I am reading a collection of essays about documentary theatre (mostly in the UK) edited by Alison Forsyth and Chris Megson titled Get Real: Documentary Theatre Past and Present. The first essay here is by Janelle Reinelt “The Promise of Documentary.” Taking up that idea of a promise, her opening gambit is to ask “When we go to the theatre to see a documentary play, what do we think we are getting?” This is a great question, especially in relation to what I might call the “reality quotient” of a documentary play.
Theatre by its nature is a mechanism for the creation of fiction out of real world elements. The core perceptual process of theatre-making is to transpose actual bodies, space, objects into their projected fictional correlatives. That is the whole point — usually. (And this is why this entire question of putting the real on stage has my attention. Although the potential effects of political transformation are deeply relevant, my main interest (or at least my initial interest) is in the formal mechanism of how this works.) What we think we are getting then — to follow Reinelt’s formulation — is an experience of a fictional world. Nearly anything placed upon the stage (pace States) will read as a fictional version of itself, transformed ontologically by the theatricalizing frame.
One strategy applied to counteract this perceptual framing, by documentary theatre is simply to tell us outside the frame (before the play starts in the programme or other advertisements) that certain elements of the performance — the text, the actor body, other documents — are indeed “real.” This is where expectation is established and the audience thinks about what it is getting.
As Reinelt points out, we can never really have direct access to the pure document since it is in this context always subject to narrative intervention and the creative treatment of its stagers. “Thus the tension between objective shards or fragments of reality and subjective treatments of it forms a structuring fault-line of all such representations” (8). What we do get however is a link between “the spectator’s quest and an absent but acknowledged reality” (10). Reinelt argues for the indexical value of the staged documents. These objects/words point toward something that happened. They constitute a critical link: “This link sets up a realist epistemology where knowledge is available through sense perception and cognition linked to objects/documents. While this status as conduit is never sufficient and is often deficient, it does characterise the unique attributes of documentary in contradistinction to fiction” (9).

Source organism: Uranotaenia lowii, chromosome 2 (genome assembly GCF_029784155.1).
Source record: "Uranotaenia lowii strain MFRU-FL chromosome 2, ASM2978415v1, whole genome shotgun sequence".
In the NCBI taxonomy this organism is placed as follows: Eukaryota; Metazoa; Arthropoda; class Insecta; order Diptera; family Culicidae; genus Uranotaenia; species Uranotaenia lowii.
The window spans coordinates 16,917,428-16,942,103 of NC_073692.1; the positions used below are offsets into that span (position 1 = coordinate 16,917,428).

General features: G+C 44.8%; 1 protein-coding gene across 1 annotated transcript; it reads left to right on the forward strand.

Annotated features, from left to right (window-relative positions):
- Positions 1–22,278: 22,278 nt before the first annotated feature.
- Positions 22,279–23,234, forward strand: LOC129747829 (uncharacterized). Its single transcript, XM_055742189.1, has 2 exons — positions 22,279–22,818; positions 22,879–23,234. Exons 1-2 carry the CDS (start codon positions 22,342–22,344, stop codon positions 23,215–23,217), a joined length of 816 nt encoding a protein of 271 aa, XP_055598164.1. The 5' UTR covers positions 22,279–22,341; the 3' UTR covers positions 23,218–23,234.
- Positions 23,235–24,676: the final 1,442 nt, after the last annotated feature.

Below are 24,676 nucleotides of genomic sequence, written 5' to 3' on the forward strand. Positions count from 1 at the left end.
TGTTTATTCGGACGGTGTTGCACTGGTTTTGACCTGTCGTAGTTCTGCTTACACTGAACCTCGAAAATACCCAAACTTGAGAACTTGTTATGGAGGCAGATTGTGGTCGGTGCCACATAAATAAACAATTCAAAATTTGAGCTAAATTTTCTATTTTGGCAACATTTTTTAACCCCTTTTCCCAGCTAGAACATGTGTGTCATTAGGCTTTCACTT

Moving beyond the realist epistemology of the object, there is another actual aspect of documentary theatre resting in the phenomenological experience of the audience. Reinelt again: “Although its effects may not match its intentions, [documentary performance] does summon public consideration of aspects of reality in a spirit of critical reasoning. In this sense, it is a performative of a public sphere.” In this way, documentary theatre acts as a non-institutional forum for public consideration and debate.
Take-away: Through the indexical link between the staged object and its real-world provenance, the audience experience is changed. The same bridge that links the document to its real world antecedent also carries my theatrical experience of that document back to my real world existence in a potentially transformative way. The conduit to reality highlights the affective subjectivity latent in the relationship between myself and the personae represented as all real-world subjects.
Question: There is a third element in this relationship. In addition to the document and the spectator, there are also creative artists. How does my awareness of the technical processes/strategies/capabilities of staging documents support or subvert this affective experience of the story of the document?
Reinelt, Janelle. “The Promise of Documentary” Get real : documentary theatre past and present. ed. Alison Forsyth and Chris Megson. (Basingstoke : Palgrave Macmillan, 2009): 6-23